Last week’s story about legislation introduced by state Rep. Rick Staples implied a problem with drinking water in public schools since Staples wants to require school systems to test it. His bill (HB0631) was scheduled to be heard by the House Education & Administrative Planning subcommittee on Tuesday, March 28.
Meanwhile, we checked with state and local agencies to clarify the current status of school water, especially in schools built before June 19, 1986, when the federal lead ban took effect.
Tennessee Department of Health spokesperson Shelley Walker refused to comment on pending legislation.
She confirmed the state Department of Environment and Conservation (TDEC) handles issues related to drinking water.
“Environmentalists with our Division of Environmental Health do inspect the food service operations in schools and conduct inspections of school plants for sanitation and safety requirements. Inspections of school plants are made two times per year in most counties, but some counties have requested not to be inspected. You can contact your local county education department for further information.”
Russ Oaks, chief operating officer for Knox County Schools, said the local system has been proactive in testing water.
“Working with Knoxville Utilities Board in 2007, we surveyed all schools and remediated as required.”
KUB tested water samples from schools in its service area and KCS hired a private lab to test samples from other water districts. “Some marginal readings came back,” but nothing involving pipes. Remediation included replacing a faucet or water cooler.
“Recognizing this isn’t static, we can have deterioration over time, (KCS) decided to test water regularly,” Oaks said. Twenty percent of schools are tested annually, meaning every school will be tested every five years. Oaks said school staff pull 10 samples at each school, focusing on drinking water. So is the water safe?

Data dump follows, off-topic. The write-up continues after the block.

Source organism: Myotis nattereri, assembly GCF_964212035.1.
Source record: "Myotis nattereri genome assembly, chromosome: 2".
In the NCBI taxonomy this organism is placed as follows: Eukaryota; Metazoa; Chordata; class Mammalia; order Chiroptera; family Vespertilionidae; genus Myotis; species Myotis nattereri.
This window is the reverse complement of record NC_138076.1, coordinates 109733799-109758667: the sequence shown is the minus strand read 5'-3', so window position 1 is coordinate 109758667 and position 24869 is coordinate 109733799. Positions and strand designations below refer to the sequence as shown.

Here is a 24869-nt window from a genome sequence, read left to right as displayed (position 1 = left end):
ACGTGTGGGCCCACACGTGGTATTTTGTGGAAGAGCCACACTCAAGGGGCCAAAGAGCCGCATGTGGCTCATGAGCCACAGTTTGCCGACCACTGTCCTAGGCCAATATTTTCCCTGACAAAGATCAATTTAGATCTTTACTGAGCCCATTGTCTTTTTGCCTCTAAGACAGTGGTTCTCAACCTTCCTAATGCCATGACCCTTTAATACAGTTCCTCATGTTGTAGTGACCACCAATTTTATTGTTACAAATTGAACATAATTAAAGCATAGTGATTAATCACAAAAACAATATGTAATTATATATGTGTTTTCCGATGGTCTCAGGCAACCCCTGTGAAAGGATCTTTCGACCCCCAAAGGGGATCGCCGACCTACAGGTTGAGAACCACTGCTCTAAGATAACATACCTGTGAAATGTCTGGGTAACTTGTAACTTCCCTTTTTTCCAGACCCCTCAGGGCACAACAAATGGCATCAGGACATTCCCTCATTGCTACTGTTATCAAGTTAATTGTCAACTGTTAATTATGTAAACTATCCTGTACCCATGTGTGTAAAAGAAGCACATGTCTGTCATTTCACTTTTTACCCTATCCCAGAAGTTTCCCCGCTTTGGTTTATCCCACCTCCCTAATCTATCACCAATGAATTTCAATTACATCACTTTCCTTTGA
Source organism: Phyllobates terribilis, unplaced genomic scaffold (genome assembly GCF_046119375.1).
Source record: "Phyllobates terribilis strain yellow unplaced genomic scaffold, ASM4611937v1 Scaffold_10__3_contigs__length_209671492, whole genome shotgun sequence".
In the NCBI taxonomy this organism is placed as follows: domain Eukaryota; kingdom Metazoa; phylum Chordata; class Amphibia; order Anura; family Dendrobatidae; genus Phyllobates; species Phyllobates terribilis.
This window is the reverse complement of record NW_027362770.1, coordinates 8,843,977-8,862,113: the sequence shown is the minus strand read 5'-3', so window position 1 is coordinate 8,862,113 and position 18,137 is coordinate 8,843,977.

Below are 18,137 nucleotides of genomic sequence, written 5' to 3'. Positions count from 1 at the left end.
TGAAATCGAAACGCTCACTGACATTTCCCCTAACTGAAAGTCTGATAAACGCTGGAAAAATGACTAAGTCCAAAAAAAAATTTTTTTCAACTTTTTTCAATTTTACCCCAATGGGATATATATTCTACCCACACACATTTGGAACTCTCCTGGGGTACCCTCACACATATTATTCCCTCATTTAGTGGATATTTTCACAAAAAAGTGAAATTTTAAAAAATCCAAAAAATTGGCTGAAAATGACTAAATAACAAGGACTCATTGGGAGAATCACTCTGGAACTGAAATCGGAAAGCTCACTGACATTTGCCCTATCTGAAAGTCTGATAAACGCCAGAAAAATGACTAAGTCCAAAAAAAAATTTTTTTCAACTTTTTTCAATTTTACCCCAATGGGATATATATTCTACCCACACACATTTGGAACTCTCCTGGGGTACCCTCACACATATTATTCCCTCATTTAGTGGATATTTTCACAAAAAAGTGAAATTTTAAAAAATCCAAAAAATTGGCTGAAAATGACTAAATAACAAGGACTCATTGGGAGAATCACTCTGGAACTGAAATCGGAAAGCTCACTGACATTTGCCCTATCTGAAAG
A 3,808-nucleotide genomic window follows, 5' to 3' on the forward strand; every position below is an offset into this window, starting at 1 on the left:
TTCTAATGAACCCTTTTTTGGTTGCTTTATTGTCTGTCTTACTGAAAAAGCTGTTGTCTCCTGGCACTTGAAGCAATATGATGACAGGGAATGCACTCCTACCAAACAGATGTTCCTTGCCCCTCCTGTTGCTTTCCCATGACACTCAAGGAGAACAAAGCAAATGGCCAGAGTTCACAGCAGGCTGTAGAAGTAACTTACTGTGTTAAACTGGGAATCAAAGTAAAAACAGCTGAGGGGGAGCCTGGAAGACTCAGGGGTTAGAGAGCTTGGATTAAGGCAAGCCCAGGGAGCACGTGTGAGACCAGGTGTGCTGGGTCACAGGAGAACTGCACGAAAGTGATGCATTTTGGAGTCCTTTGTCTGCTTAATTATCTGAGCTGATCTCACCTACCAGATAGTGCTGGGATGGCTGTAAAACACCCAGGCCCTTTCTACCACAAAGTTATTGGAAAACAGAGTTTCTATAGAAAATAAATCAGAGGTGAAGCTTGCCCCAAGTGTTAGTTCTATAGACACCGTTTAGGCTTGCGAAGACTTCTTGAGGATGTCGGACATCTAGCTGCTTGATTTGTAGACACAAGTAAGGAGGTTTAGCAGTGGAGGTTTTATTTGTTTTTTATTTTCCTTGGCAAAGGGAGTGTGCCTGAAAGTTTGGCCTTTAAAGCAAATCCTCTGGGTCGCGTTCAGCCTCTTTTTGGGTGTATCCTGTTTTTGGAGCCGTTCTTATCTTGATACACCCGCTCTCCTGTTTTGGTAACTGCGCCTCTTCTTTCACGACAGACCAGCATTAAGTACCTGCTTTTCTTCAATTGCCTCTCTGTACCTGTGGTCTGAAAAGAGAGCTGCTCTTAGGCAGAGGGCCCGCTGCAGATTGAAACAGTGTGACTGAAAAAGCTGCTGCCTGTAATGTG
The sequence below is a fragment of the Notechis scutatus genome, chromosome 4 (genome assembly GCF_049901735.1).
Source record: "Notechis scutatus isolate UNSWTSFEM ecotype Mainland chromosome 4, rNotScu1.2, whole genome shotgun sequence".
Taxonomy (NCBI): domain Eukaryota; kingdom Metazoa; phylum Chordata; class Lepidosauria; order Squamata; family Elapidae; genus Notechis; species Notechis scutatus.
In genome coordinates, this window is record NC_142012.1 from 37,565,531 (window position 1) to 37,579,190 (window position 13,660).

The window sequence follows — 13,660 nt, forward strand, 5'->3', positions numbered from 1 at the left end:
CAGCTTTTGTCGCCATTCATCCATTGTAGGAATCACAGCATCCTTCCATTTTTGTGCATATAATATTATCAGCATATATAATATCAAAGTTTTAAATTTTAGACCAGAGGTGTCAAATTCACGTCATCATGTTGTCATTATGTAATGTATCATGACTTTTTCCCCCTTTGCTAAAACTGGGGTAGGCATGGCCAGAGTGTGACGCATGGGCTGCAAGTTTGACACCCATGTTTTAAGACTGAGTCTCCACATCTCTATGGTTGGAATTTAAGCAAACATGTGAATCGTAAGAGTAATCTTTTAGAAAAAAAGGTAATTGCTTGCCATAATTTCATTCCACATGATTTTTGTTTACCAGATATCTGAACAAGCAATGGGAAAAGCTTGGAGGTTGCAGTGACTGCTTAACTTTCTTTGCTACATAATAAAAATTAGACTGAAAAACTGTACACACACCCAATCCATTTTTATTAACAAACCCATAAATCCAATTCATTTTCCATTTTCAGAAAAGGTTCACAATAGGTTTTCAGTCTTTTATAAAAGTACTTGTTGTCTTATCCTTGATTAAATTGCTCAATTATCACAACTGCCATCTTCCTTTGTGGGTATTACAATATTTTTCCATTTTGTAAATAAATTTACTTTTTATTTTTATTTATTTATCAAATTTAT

“Our (testing) actions are proactive and prudent. Everywhere we check, we ensure that it’s safe. KUB has been great working with us,” Oaks said.
Thomas is new super
Contract negotiations are underway between Bob Thomas and the Knox County Board of Education, after the board’s unanimous selection of Thomas as the district’s next superintendent of schools. He will replace Buzz Thomas (no relation), who served as interim superintendent for a year.
Buzz Thomas will return to his role as director of Great Schools Partnership.
Bob Thomas is a longtime Fountain City resident whose wife, Beckye Justice Thomas, was choral director at Central High School. Their son, Brandon, graduated from Central High School and UT. Bob Thomas taught at Bearden and Rule high schools. He has been an assistant superintendent since 1990.
KCS will hold two public meetings to discuss the plan for middle school rezoning before it goes to the school board in May. The rezoning will take effect in August 2018 as new middle schools at Hardin Valley and Gibbs are opened.
The meetings will be held at 6 p.m. Tuesday, April 4, at Holston Middle School and Tuesday, April 11, at Hardin Valley Academy.
The draft plan is available at knoxschools.org. It adjusts zones for Farragut, Karns, Holston, Carter, Vine and South-Doyle middle schools, while allowing rising eighth-grade students and their siblings currently enrolled in middle school to apply to be “grandfathered” at their existing school.This article was updated 3/28/17.